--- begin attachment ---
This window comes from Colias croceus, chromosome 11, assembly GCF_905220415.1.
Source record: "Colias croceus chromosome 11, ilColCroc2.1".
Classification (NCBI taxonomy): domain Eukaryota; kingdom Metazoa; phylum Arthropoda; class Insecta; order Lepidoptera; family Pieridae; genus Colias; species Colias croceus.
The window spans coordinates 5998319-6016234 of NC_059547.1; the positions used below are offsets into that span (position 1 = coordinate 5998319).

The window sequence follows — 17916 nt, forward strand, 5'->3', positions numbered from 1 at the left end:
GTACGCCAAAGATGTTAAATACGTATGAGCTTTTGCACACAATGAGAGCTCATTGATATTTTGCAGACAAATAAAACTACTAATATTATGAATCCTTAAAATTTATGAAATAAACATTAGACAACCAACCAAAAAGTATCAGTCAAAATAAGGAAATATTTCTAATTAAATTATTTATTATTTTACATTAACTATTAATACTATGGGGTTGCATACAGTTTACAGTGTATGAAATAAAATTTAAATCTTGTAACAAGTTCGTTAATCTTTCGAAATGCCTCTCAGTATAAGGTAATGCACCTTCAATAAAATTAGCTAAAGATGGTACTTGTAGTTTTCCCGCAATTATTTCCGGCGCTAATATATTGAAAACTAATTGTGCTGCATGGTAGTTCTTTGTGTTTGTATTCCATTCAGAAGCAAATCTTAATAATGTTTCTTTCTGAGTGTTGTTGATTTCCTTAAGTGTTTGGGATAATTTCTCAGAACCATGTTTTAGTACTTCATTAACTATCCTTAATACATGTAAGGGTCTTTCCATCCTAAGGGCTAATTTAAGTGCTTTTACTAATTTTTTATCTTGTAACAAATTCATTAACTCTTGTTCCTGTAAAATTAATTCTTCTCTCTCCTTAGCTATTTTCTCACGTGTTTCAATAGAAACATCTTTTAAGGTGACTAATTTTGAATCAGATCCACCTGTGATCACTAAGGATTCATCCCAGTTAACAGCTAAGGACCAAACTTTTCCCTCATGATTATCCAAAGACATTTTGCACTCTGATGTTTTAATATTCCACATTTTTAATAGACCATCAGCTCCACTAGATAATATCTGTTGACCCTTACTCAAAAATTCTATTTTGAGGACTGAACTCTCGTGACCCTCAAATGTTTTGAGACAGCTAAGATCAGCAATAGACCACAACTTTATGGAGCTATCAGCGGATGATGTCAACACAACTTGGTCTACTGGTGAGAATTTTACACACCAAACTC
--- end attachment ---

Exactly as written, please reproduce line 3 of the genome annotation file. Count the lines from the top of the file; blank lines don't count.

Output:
Classification (NCBI taxonomy): domain Eukaryota; kingdom Metazoa; phylum Arthropoda; class Insecta; order Lepidoptera; family Pieridae; genus Colias; species Colias croceus.